Judy Phillips entered her Aunt Opal’s chocolate fudge at Cooleemee’s Ole Time Christmas Fudge Contest celebration.
It was the best.
Phillips and her mother would visit Opal at Thanksgiving. Phillips remembers visiting once and she asked her Aunt Opal to teach her how to make the fudge. After making eight batches, Phillips brought home her newfound skills and has been successful making it ever since.
Phillips says this fudge has always been a family favorite and if you don’t follow her Aunt Opal’s instructions closely, you will be disappointed with the result.
“The trick is the iron skillet,” says Phillips.
Yes, an iron skillet.
I thought maybe she was going to say use a copper pot or something else, but I didn’t expect her to say iron skillet. We used iron skillets for baking nice brown cornbread or fried chicken, but not to make fudge.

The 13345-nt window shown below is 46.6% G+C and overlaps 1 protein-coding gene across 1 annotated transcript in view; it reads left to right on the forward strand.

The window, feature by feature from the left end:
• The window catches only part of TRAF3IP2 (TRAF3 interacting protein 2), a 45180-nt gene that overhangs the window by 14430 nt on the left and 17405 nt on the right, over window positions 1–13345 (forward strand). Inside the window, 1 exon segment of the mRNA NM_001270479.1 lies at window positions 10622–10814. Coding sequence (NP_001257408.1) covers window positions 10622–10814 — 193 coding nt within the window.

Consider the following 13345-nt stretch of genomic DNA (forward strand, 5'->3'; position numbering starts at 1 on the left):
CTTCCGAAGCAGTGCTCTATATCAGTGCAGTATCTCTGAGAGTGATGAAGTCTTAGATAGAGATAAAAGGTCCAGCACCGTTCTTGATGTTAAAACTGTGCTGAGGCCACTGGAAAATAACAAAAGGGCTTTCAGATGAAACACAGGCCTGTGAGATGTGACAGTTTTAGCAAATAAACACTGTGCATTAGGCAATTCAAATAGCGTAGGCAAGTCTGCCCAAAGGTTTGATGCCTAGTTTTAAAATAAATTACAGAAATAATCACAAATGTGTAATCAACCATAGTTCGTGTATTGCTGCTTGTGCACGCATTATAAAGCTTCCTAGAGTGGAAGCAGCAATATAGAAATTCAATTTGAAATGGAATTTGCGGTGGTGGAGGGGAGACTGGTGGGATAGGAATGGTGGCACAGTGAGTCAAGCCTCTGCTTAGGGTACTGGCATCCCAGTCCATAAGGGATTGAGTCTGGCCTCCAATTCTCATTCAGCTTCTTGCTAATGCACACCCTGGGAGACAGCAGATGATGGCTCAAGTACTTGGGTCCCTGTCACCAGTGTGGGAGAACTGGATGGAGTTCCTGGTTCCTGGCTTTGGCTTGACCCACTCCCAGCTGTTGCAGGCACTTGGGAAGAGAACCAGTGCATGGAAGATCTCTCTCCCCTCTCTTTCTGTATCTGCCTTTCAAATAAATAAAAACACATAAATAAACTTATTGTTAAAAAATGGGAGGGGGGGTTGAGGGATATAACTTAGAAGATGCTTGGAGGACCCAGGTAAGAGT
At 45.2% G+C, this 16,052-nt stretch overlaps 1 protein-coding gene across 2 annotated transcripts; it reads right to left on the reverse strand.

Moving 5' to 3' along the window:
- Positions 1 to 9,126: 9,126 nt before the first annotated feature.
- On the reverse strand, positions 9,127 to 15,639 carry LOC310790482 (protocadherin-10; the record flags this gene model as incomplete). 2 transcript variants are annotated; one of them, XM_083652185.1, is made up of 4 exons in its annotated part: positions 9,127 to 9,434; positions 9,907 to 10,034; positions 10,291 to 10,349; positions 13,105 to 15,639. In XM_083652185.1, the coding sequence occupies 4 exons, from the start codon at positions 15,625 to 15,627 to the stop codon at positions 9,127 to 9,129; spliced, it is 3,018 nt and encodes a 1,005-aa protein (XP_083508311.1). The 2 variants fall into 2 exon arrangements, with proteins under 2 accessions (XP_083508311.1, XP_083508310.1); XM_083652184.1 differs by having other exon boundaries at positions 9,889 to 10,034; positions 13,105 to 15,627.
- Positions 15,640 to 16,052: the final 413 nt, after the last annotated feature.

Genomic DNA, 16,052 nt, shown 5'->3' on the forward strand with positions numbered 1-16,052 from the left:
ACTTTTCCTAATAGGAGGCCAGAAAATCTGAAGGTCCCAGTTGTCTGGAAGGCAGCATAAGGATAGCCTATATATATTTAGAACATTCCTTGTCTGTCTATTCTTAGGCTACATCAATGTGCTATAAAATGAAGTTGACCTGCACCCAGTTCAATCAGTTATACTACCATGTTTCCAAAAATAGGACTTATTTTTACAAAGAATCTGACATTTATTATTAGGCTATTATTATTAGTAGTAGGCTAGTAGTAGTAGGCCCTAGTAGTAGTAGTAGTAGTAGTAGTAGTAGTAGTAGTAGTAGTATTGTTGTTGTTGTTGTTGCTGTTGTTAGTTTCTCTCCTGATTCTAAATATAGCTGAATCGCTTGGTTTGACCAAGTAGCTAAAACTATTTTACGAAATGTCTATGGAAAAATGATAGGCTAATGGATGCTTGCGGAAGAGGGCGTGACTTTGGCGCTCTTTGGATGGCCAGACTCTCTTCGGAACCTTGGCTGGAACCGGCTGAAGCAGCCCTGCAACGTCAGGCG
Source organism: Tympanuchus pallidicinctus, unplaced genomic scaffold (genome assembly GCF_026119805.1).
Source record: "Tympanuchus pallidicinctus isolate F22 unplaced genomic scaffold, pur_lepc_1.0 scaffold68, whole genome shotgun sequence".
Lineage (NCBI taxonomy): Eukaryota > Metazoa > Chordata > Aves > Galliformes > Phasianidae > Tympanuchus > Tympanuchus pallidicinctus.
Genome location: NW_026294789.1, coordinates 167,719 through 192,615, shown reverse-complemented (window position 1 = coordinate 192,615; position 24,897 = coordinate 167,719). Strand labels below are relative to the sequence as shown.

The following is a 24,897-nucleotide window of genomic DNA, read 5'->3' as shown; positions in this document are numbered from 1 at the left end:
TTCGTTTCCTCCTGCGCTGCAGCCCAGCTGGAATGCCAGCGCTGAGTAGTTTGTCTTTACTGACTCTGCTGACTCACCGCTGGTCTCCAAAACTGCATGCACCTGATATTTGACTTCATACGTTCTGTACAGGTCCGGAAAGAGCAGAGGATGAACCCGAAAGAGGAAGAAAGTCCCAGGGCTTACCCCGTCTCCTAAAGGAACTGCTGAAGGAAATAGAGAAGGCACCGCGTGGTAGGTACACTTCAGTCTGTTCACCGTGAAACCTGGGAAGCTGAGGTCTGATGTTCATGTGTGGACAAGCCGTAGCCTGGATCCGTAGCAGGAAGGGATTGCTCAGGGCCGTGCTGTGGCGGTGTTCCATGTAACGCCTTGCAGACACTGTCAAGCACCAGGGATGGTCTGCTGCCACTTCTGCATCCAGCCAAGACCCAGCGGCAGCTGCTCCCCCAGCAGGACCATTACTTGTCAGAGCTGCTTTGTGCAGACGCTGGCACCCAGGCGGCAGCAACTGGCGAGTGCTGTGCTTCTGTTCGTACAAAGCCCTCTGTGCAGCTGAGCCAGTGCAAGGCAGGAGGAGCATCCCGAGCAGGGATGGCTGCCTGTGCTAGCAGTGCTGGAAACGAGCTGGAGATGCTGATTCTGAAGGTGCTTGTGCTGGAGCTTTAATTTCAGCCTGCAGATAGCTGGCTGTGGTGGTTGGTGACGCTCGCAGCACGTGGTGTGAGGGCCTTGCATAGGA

The recipe goes like this: Mix together the sugar, cocoa, Karo Syrup, evaporated milk and salt together over medium heat until it reaches a soft ball stage. (Phillips tests for the soft ball stage by dropping a small amount of mixture into a cold glass of tap water and pushing it around to see if it makes a soft ball shape.)
Once at the soft ball stage, cook four more minutes while constantly stirring.
Place the skillet in a shallow pan of cold water, add the butter and vanilla and beat it with an electric mixer or beat by hand. Don’t stop beating until the glossy look of the fudge turns to a matt finish. Good luck.
It’s always fun to try new recipes, especially around the holidays. Giving small gift bags of homemade goodies with a hand written recipe always adds a personal touch. I have several that my friends and family have given me and I love it when they sign their name.
I like putting my fudge and cookies in boxes and I use those tiny crinkle cups for my peanut butter balls; it makes them look professional.
My brother gave me our grandmother’s (Cosby Sales) original handwritten recipe for her peanut butter cookies. Sadly, the oil from the butter or peanut butter over time has faded her handwriting to where you can hardly see anything. So be smart and make copies of those treasured recipes and safely protect the originals.